|Neil Munro (left) with an Ainu.|
In 1905 he became a naturalized Japanese citizen, adopting the katakana characters マンロー (man-ro-), and subsequently the Chinese (Kanji) characters ('full,' 'long-awaited,' 'satisfaction') 郎 (often used in names given to ﬁrst-born sons; also 'oﬃcial title'). His earlier seals show the Chinese characters 卍 樓 (man-ro-), which he probably changed as it became associated with German National Socialism.
From 1892 to 1898 he worked at the Yokohama General Hospital. In 1895 he married his ﬁrst wife (of four), Adele Retz, a German with whom he had two sons. His wife died in 1905, and that same year Munro married a Japanese wife Toku Takabatake. They had a daughter but divorced in 1909. In 1914 Munro married Adele Favre-Brandt, a lady of Swiss and Japanese heritage, although he again divorced in 1937 to marry his fourth wife, Chiyo Kimura, a Japanese nurse, who assisted Munro in his medical practice. They remained married until his death in 1942. She died in 1974.
While working as a doctor, Munro became interested in archaeology and personally directed or participated in hundreds of excavations throughout Japan, and collected thousands of artefacts from the Jomon period and subsequent eras.
His work established that the Ainu were the indigenousness people of Japan. Munro excavated at Mitsuzawa, Omori in Tokyo, Negishi near Yokohama, and sites in Nagano prefecture, Kagoshima prefecture, and the Northern island of Hokkaido. In 1908 he published a book Prehistoric Japan, giving an account of his research and findings.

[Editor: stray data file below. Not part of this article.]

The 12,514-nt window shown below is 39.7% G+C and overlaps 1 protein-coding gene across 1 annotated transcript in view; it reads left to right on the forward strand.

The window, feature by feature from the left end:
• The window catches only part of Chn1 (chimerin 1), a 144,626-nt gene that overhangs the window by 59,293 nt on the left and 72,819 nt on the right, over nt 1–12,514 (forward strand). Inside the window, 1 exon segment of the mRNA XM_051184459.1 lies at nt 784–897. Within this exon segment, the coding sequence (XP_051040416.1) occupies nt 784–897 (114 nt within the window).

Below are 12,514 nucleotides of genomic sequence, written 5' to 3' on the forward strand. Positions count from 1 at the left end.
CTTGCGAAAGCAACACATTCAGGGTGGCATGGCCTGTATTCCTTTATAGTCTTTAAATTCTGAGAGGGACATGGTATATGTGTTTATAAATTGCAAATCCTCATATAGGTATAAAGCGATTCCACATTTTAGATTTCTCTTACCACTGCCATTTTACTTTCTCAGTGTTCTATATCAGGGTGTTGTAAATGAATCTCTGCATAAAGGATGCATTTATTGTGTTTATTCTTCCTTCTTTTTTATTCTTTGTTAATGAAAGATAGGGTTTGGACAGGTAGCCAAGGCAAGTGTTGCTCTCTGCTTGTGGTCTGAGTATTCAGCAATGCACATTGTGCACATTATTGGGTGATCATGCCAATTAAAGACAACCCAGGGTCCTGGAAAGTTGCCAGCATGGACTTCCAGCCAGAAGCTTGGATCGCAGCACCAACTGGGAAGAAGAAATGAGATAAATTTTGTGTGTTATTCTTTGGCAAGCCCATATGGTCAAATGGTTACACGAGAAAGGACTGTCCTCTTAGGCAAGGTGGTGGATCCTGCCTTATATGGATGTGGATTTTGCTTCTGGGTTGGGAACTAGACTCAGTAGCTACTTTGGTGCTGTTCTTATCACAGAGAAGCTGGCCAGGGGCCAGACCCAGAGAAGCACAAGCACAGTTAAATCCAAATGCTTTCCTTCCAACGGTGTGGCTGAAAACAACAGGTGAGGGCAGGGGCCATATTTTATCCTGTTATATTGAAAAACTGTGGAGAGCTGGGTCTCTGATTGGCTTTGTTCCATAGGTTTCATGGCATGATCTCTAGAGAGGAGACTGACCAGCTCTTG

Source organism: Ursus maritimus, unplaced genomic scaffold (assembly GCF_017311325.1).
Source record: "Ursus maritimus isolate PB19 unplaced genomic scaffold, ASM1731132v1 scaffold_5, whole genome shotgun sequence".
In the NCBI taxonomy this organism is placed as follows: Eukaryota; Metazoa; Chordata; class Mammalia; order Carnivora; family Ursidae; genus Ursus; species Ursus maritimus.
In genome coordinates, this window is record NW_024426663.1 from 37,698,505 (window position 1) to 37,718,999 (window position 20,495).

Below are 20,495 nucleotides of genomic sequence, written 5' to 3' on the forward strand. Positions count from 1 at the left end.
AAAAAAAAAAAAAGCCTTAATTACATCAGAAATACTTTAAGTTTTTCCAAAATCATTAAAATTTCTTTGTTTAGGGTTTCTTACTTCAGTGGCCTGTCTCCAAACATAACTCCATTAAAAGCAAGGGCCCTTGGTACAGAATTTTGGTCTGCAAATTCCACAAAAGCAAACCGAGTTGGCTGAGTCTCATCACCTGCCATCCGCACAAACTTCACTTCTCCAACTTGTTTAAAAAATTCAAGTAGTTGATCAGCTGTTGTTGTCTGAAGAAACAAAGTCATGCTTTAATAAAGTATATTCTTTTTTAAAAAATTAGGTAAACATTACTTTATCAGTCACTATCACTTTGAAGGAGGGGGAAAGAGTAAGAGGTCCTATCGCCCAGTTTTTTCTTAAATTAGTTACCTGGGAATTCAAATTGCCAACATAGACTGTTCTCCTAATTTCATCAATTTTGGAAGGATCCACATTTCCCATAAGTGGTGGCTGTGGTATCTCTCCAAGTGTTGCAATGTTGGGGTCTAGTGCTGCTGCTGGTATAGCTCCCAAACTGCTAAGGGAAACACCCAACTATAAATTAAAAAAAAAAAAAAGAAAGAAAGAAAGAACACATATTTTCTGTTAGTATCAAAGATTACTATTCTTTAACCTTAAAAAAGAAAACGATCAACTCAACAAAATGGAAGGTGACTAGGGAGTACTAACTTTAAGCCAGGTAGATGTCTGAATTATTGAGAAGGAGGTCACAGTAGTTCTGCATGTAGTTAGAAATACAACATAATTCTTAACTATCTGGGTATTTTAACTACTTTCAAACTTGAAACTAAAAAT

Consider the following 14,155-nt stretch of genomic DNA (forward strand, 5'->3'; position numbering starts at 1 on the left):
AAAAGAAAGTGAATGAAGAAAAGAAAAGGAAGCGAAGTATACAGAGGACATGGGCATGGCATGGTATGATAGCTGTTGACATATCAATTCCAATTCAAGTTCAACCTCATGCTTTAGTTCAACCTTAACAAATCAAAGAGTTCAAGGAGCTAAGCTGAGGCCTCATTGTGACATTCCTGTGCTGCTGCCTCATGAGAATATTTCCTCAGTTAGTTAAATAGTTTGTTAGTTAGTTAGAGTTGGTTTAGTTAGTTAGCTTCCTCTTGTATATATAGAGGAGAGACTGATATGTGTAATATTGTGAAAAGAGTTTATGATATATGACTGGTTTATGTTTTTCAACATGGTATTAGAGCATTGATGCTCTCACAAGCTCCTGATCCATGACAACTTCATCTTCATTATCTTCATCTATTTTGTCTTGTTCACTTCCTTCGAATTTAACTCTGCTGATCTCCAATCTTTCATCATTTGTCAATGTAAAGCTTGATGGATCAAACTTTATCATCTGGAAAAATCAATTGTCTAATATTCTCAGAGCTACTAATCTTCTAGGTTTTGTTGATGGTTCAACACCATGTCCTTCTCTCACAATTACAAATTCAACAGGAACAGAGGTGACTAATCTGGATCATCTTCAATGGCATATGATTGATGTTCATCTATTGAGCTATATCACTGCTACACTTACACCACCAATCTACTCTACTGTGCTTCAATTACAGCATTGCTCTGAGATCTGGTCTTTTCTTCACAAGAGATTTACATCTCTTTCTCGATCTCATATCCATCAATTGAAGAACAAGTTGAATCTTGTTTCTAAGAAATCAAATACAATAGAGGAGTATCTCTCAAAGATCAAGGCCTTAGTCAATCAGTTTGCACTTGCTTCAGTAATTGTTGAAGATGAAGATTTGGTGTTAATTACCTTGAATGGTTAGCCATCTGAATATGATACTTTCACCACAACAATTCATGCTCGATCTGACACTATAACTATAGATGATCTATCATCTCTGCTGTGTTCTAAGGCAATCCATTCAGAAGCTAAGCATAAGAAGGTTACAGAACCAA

By 1923 Munro had amassed a great deal of material, but lost most of his books, artefacts, letters, and almost all his personal belongings in the Great Kanto Earthquake, which struck that year. Munro also spent a great deal of effort treating the victims of the fire and the earthquake for free. In 1932, he experienced a similar personal disaster, when his accommodation in Hokkaido was destroyed in a blaze. Luckily, he also regularly sent archaeological ﬁnds back to the UK, starting in 1894. The National Museum of Scotland has a large collection of artefacts sent by Munro.
He spent his life after 1930 in Nibutani in Hokkaido, although he had often visited the island before. There he documented the culture, language, folklore, traditions, and artefacts of the Ainu people, and also provided cheap or free health care for the local people. He was able to fund this by treating rich foreign patients at the Karuizawa Sanatorium in Nagano prefecture during the Summer. He worked there from 1923 and became a director in 1930.
Munro was also important in studying the health and illness patterns of Japanese people, and earned a doctorate in 1909 from Edinburgh University with a thesis entitled "Cancer in Japan," in which he noted that people in Nara had a much higher rate of cancer than those in Yokohama. Ironically, it was also this disease that finally killed in 1942, at a time when the land of his birth was at war with the land of his adoption.